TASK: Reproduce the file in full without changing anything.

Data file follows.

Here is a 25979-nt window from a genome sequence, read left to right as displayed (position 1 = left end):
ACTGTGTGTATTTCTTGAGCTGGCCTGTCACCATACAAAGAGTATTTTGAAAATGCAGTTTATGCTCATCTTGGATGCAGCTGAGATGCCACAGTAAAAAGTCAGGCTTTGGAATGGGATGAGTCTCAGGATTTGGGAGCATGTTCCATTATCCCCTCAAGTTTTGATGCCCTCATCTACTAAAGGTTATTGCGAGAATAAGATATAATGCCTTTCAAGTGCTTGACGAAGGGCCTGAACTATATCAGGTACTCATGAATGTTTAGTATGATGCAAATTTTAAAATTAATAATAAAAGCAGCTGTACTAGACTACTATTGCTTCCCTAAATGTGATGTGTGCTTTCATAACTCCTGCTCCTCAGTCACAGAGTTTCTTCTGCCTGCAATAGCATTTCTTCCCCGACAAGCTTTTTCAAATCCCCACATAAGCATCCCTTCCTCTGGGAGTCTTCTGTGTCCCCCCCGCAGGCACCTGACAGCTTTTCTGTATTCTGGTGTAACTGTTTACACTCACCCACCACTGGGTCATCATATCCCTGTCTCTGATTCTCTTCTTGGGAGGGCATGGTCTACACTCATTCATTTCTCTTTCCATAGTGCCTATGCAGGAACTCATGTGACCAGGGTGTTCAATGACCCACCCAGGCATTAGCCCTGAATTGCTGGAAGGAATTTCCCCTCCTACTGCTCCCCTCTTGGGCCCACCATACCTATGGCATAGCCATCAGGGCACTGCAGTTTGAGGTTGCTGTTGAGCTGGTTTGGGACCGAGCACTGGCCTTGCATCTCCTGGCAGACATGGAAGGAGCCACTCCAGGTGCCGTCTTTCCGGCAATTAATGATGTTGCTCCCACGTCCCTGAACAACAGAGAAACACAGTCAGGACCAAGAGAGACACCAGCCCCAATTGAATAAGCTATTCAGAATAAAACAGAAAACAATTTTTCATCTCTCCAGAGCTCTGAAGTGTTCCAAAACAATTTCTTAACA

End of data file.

Here is a 25979-nt window from a genome sequence, read left to right as displayed (position 1 = left end):
ACTGTGTGTATTTCTTGAGCTGGCCTGTCACCATACAAAGAGTATTTTGAAAATGCAGTTTATGCTCATCTTGGATGCAGCTGAGATGCCACAGTAAAAAGTCAGGCTTTGGAATGGGATGAGTCTCAGGATTTGGGAGCATGTTCCATTATCCCCTCAAGTTTTGATGCCCTCATCTACTAAAGGTTATTGCGAGAATAAGATATAATGCCTTTCAAGTGCTTGACGAAGGGCCTGAACTATATCAGGTACTCATGAATGTTTAGTATGATGCAAATTTTAAAATTAATAATAAAAGCAGCTGTACTAGACTACTATTGCTTCCCTAAATGTGATGTGTGCTTTCATAACTCCTGCTCCTCAGTCACAGAGTTTCTTCTGCCTGCAATAGCATTTCTTCCCCGACAAGCTTTTTCAAATCCCCACATAAGCATCCCTTCCTCTGGGAGTCTTCTGTGTCCCCCCCGCAGGCACCTGACAGCTTTTCTGTATTCTGGTGTAACTGTTTACACTCACCCACCACTGGGTCATCATATCCCTGTCTCTGATTCTCTTCTTGGGAGGGCATGGTCTACACTCATTCATTTCTCTTTCCATAGTGCCTATGCAGGAACTCATGTGACCAGGGTGTTCAATGACCCACCCAGGCATTAGCCCTGAATTGCTGGAAGGAATTTCCCCTCCTACTGCTCCCCTCTTGGGCCCACCATACCTATGGCATAGCCATCAGGGCACTGCAGTTTGAGGTTGCTGTTGAGCTGGTTTGGGACCGAGCACTGGCCTTGCATCTCCTGGCAGACATGGAAGGAGCCACTCCAGGTGCCGTCTTTCCGGCAATTAATGATGTTGCTCCCACGTCCCTGAACAACAGAGAAACACAGTCAGGACCAAGAGAGACACCAGCCCCAATTGAATAAGCTATTCAGAATAAAACAGAAAACAATTTTTCATCTCTCCAGAGCTCTGAAGTGTTCCAAAACAATTTCTTAACA